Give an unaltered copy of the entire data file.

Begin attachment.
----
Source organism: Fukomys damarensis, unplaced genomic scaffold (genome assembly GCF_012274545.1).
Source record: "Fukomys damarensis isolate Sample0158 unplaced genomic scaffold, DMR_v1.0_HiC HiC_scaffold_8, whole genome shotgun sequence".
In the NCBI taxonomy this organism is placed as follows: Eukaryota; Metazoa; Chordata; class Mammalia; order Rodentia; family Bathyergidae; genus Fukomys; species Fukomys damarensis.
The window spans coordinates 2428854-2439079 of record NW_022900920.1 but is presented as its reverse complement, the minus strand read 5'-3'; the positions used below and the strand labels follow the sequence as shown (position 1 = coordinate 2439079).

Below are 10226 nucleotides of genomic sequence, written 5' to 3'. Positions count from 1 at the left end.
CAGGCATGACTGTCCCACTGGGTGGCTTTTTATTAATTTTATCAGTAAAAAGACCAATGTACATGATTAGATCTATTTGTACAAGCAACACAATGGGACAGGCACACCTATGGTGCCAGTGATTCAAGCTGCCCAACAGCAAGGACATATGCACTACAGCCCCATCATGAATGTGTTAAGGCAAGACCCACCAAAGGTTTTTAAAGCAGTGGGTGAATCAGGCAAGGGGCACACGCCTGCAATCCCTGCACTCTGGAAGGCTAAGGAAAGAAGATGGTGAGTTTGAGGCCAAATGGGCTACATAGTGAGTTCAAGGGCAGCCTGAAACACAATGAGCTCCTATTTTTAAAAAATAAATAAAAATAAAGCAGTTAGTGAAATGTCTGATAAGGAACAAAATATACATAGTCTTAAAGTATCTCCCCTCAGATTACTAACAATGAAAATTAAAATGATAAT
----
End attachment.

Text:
Source organism: Fukomys damarensis, unplaced genomic scaffold (genome assembly GCF_012274545.1).
Source record: "Fukomys damarensis isolate Sample0158 unplaced genomic scaffold, DMR_v1.0_HiC HiC_scaffold_8, whole genome shotgun sequence".
In the NCBI taxonomy this organism is placed as follows: Eukaryota; Metazoa; Chordata; class Mammalia; order Rodentia; family Bathyergidae; genus Fukomys; species Fukomys damarensis.
The window spans coordinates 2428854-2439079 of record NW_022900920.1 but is presented as its reverse complement, the minus strand read 5'-3'; the positions used below and the strand labels follow the sequence as shown (position 1 = coordinate 2439079).

Below are 10226 nucleotides of genomic sequence, written 5' to 3'. Positions count from 1 at the left end.
CAGGCATGACTGTCCCACTGGGTGGCTTTTTATTAATTTTATCAGTAAAAAGACCAATGTACATGATTAGATCTATTTGTACAAGCAACACAATGGGACAGGCACACCTATGGTGCCAGTGATTCAAGCTGCCCAACAGCAAGGACATATGCACTACAGCCCCATCATGAATGTGTTAAGGCAAGACCCACCAAAGGTTTTTAAAGCAGTGGGTGAATCAGGCAAGGGGCACACGCCTGCAATCCCTGCACTCTGGAAGGCTAAGGAAAGAAGATGGTGAGTTTGAGGCCAAATGGGCTACATAGTGAGTTCAAGGGCAGCCTGAAACACAATGAGCTCCTATTTTTAAAAAATAAATAAAAATAAAGCAGTTAGTGAAATGTCTGATAAGGAACAAAATATACATAGTCTTAAAGTATCTCCCCTCAGATTACTAACAATGAAAATTAAAATGATAAT